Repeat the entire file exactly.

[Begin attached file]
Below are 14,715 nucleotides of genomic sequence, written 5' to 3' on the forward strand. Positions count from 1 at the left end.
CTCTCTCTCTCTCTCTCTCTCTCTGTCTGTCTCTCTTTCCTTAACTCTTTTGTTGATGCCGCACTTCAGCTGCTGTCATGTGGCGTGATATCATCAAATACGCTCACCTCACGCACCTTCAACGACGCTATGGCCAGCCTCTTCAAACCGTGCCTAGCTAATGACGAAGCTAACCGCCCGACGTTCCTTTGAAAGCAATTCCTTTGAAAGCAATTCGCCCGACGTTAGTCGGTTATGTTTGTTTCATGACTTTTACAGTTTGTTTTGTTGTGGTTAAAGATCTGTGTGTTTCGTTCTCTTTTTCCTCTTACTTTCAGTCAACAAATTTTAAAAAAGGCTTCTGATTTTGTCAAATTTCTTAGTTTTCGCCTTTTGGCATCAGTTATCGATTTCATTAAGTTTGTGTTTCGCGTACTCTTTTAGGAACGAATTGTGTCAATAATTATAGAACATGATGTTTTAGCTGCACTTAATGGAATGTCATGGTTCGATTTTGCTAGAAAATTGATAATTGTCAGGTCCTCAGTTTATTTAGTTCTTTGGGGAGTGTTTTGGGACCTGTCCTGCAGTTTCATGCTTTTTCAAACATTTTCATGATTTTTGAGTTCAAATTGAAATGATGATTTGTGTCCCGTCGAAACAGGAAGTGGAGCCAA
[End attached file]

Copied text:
Below are 14,715 nucleotides of genomic sequence, written 5' to 3' on the forward strand. Positions count from 1 at the left end.
CTCTCTCTCTCTCTCTCTCTCTCTGTCTGTCTCTCTTTCCTTAACTCTTTTGTTGATGCCGCACTTCAGCTGCTGTCATGTGGCGTGATATCATCAAATACGCTCACCTCACGCACCTTCAACGACGCTATGGCCAGCCTCTTCAAACCGTGCCTAGCTAATGACGAAGCTAACCGCCCGACGTTCCTTTGAAAGCAATTCCTTTGAAAGCAATTCGCCCGACGTTAGTCGGTTATGTTTGTTTCATGACTTTTACAGTTTGTTTTGTTGTGGTTAAAGATCTGTGTGTTTCGTTCTCTTTTTCCTCTTACTTTCAGTCAACAAATTTTAAAAAAGGCTTCTGATTTTGTCAAATTTCTTAGTTTTCGCCTTTTGGCATCAGTTATCGATTTCATTAAGTTTGTGTTTCGCGTACTCTTTTAGGAACGAATTGTGTCAATAATTATAGAACATGATGTTTTAGCTGCACTTAATGGAATGTCATGGTTCGATTTTGCTAGAAAATTGATAATTGTCAGGTCCTCAGTTTATTTAGTTCTTTGGGGAGTGTTTTGGGACCTGTCCTGCAGTTTCATGCTTTTTCAAACATTTTCATGATTTTTGAGTTCAAATTGAAATGATGATTTGTGTCCCGTCGAAACAGGAAGTGGAGCCAA